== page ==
Internet Necromancy in the Name of History


They say things posted online never go away, but that’s not entirely true. I worked for Manion’s International Auction House in the catalog research and writing department between 1998 and 2006. For over three decades the company was a world leader in historical militaria and general collectibles. The final collapse of the company in early 2014 continues to resonate across the historical militaria collecting community.
The final fifteen years of the company’s existence were during the burgeoning Internet age. Classic Tuesday evening auction closes involving staff manning telephones and taking bids from Internet-averse old-timers lasted until the May 3, 2003 F4 tornado very nearly blew the company off the proverbial map. From that point forward the Internet was emphasized. All items were listed in catalogs on the company’s website, each lot with a written description and average of five or ten photos. Print catalog runs were drastically reduced.
Mussolini’s “Moschettieri” helmet and Fez
The company’s servers crashed beyond recovery in January 2014, and the company dissolved that spring. Now all that marvelous information seems lost. Not even archive.org can help. It is true Manion’s published realized price guides through the years, but that practice declined sharply in the Internet age, with prices often being relegated to the back pages of an ever-shrinking catalog print run. Quel dommage.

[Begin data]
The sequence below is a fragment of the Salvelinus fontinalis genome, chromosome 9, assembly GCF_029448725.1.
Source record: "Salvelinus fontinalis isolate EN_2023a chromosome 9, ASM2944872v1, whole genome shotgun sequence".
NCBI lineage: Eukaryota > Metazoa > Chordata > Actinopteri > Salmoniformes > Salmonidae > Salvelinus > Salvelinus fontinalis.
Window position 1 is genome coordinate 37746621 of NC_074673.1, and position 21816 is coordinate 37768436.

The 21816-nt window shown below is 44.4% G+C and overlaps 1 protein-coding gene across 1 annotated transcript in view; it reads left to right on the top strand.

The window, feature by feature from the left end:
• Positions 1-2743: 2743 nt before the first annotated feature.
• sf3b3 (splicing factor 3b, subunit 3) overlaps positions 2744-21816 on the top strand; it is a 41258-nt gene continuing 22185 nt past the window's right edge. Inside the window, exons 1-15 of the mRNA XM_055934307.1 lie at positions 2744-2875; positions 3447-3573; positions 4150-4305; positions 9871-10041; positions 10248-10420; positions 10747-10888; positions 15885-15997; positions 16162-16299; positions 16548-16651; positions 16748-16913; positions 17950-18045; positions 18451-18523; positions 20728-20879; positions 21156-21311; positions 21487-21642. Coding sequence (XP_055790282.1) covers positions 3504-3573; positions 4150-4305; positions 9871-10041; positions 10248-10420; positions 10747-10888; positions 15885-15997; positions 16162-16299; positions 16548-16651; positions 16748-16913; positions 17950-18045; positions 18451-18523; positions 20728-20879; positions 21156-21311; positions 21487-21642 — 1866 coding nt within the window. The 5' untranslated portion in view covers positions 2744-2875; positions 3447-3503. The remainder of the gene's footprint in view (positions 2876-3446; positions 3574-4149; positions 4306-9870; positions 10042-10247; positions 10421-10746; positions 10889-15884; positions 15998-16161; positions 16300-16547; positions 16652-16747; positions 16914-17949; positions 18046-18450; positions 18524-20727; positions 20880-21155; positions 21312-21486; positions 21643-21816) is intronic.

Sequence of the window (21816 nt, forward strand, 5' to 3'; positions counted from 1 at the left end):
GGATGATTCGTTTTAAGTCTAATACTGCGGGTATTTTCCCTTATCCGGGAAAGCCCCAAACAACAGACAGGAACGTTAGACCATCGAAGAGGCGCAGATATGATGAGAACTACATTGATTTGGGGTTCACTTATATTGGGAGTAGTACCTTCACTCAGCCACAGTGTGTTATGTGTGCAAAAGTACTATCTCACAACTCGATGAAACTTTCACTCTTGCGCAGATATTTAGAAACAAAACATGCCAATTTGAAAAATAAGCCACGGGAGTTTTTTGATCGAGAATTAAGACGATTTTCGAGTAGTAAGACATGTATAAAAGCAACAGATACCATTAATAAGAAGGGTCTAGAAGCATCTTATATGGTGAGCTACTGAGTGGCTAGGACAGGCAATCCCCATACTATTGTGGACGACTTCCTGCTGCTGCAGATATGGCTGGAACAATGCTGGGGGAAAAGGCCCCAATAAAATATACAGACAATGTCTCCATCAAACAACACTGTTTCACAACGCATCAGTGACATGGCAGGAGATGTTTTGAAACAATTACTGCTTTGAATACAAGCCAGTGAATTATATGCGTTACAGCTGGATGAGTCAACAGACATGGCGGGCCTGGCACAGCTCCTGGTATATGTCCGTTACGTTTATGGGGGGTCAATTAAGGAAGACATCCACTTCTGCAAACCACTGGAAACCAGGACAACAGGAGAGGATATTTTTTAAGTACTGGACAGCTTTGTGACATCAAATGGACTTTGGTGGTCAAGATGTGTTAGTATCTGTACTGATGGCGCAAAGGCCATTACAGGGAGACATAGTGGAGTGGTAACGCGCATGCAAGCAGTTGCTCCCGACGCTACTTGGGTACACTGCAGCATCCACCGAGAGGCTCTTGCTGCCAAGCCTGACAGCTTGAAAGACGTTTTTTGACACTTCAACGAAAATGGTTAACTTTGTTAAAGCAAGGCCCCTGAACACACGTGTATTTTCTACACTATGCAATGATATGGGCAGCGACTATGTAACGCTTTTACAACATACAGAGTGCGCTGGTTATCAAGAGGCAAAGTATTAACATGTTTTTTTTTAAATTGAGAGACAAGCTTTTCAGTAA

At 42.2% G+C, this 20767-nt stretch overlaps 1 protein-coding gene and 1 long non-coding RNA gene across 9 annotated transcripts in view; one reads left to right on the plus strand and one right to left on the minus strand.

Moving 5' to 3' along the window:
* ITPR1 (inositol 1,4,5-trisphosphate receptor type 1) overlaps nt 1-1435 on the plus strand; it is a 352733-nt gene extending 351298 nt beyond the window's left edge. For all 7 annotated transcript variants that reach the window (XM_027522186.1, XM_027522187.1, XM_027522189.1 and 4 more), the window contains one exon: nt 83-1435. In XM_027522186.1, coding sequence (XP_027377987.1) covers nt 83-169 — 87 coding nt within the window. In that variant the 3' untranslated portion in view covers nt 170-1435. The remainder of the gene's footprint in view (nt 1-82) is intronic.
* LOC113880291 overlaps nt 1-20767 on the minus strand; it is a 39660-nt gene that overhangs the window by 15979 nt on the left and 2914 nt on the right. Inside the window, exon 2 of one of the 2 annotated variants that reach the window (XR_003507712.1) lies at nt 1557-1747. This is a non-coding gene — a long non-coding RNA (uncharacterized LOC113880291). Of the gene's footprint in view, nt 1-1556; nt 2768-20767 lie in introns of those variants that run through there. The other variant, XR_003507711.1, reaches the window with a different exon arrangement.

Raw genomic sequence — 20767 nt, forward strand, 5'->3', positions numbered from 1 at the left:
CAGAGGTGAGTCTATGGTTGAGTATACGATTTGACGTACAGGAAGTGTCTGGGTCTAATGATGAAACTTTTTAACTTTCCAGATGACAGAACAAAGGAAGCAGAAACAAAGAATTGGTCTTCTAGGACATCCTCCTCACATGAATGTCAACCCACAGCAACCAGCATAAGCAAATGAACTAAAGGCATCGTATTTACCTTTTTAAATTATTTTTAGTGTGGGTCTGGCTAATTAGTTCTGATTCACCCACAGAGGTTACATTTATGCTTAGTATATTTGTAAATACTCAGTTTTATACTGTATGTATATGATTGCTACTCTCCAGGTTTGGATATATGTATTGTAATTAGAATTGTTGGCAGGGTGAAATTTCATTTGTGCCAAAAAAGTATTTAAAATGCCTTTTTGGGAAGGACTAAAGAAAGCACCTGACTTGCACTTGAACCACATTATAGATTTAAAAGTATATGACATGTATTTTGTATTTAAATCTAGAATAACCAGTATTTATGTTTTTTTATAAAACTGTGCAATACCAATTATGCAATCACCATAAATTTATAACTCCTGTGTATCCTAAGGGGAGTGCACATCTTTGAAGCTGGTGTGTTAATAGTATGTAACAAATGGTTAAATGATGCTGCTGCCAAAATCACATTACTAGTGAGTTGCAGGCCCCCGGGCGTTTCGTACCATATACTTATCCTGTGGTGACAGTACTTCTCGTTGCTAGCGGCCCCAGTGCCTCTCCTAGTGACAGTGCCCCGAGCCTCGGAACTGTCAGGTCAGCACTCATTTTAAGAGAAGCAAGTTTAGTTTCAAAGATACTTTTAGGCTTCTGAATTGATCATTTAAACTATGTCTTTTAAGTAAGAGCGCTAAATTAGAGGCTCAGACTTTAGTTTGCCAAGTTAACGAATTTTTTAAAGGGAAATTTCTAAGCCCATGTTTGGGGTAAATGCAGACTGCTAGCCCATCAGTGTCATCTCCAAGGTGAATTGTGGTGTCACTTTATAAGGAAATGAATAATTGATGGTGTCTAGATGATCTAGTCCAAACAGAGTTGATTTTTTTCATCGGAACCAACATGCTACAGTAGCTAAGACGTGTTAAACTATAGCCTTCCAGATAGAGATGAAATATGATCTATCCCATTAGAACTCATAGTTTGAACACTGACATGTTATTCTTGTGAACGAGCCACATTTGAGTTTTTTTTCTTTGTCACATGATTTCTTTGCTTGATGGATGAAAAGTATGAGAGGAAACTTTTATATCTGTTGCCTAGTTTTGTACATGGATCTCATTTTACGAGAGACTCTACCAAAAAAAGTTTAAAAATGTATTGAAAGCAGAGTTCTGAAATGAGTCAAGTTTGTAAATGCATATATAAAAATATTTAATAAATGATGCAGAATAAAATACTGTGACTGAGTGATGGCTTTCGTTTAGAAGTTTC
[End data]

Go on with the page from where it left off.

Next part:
Berlin 1936 Olympics Silver Medal
While those old realized prices would be of limited use to appraisers today, the amount of history the company handled through the years is staggering, and it pains me to think some of it may have been lost forever.
While I cannot bring back every single piece available from Manion’s during that transitional time, I can at least offer a few consolation prizes. Sometime around 2001 I started compiling the more notable artifacts I researched by utilizing the “Print Screen” function and pasting it into a Word document. I then printed out each gigantic file, one page at a time, put each page in a Mylar sleeve, and into a three ring binder. Yes, I have binders full of interesting historical artifacts.
Saddam Hussein’s “Mushir” Shoulder Board
So, the next project for American Chimera is to wax nostalgic, play electronic archeologist and pull various artifacts from my three-ring binder abyss and present them here with much of each original description as is reasonable. Photo quality will vary as sometimes I had access to a decent color printer, sometimes not. It was the early 2000’s, after all. I trust, dear reader, you will understand. Standby…

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